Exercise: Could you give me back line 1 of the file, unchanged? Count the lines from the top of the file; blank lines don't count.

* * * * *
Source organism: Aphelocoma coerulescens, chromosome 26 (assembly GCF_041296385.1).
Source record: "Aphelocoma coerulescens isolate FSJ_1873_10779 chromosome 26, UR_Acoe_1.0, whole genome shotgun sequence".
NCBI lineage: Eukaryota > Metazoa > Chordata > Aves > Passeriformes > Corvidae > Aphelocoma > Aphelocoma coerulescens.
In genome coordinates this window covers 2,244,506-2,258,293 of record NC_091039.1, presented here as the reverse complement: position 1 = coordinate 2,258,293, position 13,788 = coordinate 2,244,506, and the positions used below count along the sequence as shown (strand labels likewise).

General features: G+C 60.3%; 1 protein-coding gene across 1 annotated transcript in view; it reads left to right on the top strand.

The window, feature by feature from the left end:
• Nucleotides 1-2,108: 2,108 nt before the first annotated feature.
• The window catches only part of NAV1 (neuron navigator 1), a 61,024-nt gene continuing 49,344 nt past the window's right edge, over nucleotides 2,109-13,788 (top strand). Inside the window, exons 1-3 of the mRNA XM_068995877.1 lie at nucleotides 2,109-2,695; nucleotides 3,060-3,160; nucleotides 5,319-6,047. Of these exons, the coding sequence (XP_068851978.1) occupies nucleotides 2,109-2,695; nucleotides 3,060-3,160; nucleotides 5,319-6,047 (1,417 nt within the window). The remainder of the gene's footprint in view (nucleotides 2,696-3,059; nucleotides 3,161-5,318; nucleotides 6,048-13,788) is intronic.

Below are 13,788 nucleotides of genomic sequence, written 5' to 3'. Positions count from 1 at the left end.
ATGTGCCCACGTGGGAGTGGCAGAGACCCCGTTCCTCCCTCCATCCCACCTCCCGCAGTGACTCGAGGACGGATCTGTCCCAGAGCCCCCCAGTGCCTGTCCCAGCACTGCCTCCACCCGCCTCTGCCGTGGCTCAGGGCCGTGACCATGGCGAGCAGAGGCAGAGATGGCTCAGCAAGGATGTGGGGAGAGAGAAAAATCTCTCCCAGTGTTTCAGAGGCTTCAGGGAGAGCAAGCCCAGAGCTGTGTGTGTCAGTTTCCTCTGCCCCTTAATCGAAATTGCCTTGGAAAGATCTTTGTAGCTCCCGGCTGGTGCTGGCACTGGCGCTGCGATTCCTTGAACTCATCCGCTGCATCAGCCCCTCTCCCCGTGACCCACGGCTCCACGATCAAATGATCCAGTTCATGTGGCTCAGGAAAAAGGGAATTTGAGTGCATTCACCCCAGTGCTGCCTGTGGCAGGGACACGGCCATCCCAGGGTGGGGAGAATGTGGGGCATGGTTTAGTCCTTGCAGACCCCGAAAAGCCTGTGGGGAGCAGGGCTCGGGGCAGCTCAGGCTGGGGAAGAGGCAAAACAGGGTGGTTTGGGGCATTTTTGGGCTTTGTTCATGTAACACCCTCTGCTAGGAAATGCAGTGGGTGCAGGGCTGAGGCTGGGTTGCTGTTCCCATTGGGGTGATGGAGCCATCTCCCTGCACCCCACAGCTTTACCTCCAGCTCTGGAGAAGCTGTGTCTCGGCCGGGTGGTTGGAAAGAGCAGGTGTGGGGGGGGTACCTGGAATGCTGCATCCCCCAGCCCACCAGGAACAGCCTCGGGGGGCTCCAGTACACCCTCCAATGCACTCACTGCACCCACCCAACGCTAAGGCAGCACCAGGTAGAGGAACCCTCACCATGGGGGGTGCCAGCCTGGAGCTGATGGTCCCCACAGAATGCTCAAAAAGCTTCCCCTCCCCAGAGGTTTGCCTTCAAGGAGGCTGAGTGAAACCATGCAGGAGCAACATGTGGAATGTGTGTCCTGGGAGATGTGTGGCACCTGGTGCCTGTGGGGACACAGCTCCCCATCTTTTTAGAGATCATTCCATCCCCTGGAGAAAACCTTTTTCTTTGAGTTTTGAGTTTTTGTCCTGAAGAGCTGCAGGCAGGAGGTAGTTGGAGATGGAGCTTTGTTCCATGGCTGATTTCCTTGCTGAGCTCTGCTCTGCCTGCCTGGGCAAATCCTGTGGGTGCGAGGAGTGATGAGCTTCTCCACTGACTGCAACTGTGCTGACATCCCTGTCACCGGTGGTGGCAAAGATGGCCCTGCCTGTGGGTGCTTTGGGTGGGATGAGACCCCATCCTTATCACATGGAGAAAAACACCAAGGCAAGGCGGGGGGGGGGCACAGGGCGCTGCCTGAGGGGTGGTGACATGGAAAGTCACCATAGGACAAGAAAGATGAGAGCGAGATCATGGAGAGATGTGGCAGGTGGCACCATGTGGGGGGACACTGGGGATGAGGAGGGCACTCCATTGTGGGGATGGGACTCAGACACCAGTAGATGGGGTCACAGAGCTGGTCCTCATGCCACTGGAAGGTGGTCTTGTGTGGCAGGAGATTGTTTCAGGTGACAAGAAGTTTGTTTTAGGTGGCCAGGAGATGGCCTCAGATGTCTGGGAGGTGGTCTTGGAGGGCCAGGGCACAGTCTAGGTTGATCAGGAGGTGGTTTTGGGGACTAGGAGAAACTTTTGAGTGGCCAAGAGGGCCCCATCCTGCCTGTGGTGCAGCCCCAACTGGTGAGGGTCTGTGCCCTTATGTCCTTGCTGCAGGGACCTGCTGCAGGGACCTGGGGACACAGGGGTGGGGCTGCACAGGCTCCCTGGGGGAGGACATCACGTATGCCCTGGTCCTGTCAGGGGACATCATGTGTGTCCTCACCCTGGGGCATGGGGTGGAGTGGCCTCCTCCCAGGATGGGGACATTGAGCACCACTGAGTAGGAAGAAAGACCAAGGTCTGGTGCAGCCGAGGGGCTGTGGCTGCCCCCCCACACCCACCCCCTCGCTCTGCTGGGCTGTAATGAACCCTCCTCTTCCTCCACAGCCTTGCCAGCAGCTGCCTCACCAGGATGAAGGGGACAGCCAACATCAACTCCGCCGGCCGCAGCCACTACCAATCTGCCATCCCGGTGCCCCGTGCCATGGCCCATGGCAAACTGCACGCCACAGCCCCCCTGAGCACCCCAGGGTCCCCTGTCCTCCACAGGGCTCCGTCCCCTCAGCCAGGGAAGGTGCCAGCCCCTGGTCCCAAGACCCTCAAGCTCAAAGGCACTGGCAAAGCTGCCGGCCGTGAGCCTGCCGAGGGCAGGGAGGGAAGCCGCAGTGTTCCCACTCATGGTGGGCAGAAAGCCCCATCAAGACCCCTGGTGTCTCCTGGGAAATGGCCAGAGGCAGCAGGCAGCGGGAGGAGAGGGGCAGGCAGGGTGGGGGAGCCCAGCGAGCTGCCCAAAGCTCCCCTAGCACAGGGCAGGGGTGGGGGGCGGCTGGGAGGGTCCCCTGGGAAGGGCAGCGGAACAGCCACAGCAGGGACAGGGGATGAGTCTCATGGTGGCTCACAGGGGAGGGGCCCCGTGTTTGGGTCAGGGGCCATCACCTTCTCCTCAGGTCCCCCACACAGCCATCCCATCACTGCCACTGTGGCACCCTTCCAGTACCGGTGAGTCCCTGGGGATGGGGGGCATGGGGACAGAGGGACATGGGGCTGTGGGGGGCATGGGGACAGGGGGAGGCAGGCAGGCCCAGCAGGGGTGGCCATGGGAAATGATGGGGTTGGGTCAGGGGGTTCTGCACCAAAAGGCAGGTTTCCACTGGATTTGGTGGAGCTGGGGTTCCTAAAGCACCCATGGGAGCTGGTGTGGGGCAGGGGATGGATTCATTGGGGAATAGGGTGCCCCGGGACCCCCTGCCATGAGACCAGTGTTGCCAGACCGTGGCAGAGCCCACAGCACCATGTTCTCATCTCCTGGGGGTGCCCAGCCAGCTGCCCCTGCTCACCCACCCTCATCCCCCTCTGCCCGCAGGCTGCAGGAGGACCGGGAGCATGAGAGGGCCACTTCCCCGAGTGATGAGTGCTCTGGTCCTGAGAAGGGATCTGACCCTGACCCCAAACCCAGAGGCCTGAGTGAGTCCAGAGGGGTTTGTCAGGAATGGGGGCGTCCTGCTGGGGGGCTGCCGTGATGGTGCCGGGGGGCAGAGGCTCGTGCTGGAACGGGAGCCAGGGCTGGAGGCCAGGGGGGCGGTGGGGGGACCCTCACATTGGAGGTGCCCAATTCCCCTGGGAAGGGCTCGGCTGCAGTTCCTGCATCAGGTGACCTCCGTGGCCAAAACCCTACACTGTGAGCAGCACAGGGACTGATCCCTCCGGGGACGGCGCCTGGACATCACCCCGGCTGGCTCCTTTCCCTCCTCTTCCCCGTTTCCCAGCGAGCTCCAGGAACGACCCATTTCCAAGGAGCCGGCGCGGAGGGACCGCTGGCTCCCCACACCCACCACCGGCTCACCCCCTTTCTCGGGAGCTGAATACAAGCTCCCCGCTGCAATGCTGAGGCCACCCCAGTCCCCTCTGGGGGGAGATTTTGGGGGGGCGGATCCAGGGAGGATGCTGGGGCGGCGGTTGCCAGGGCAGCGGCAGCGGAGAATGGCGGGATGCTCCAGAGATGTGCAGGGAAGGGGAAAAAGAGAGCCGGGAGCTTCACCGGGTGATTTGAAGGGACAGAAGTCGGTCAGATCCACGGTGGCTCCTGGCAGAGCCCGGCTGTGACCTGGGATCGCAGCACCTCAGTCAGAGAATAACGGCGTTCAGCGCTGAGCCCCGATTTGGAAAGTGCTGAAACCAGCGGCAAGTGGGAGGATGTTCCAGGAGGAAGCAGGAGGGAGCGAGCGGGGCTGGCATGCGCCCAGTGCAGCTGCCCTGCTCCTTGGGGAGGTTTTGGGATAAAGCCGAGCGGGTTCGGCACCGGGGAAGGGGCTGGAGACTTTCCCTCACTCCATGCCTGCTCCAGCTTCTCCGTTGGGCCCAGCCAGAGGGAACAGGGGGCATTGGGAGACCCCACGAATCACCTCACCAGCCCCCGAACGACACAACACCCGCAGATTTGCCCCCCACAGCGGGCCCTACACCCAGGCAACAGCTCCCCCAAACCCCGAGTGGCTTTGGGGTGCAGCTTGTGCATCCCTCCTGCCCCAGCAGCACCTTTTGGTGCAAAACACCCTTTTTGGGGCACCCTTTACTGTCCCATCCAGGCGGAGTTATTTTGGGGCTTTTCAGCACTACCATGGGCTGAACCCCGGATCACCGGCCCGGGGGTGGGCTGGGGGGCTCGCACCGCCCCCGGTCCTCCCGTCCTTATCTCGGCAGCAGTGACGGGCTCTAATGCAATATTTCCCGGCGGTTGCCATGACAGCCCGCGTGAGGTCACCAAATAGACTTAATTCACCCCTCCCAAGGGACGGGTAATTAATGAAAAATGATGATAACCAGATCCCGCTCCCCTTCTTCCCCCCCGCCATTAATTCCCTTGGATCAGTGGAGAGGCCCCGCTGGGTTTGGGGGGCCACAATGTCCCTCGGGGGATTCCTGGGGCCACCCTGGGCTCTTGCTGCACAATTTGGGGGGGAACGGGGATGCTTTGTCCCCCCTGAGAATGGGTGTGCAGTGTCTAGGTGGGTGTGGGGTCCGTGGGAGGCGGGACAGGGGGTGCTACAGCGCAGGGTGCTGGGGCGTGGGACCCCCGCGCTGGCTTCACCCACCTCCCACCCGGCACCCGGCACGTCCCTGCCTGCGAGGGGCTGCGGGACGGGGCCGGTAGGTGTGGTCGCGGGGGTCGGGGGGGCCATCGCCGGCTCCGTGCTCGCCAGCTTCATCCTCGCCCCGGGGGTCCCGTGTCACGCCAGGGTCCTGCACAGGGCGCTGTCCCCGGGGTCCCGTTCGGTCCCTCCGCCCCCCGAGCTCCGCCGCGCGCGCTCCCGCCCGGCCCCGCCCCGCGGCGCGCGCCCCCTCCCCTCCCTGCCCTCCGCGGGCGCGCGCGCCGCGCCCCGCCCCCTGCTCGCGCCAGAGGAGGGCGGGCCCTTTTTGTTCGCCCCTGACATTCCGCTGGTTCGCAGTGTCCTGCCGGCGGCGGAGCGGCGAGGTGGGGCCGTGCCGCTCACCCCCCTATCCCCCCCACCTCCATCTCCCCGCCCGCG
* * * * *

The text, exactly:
Source organism: Aphelocoma coerulescens, chromosome 26 (assembly GCF_041296385.1).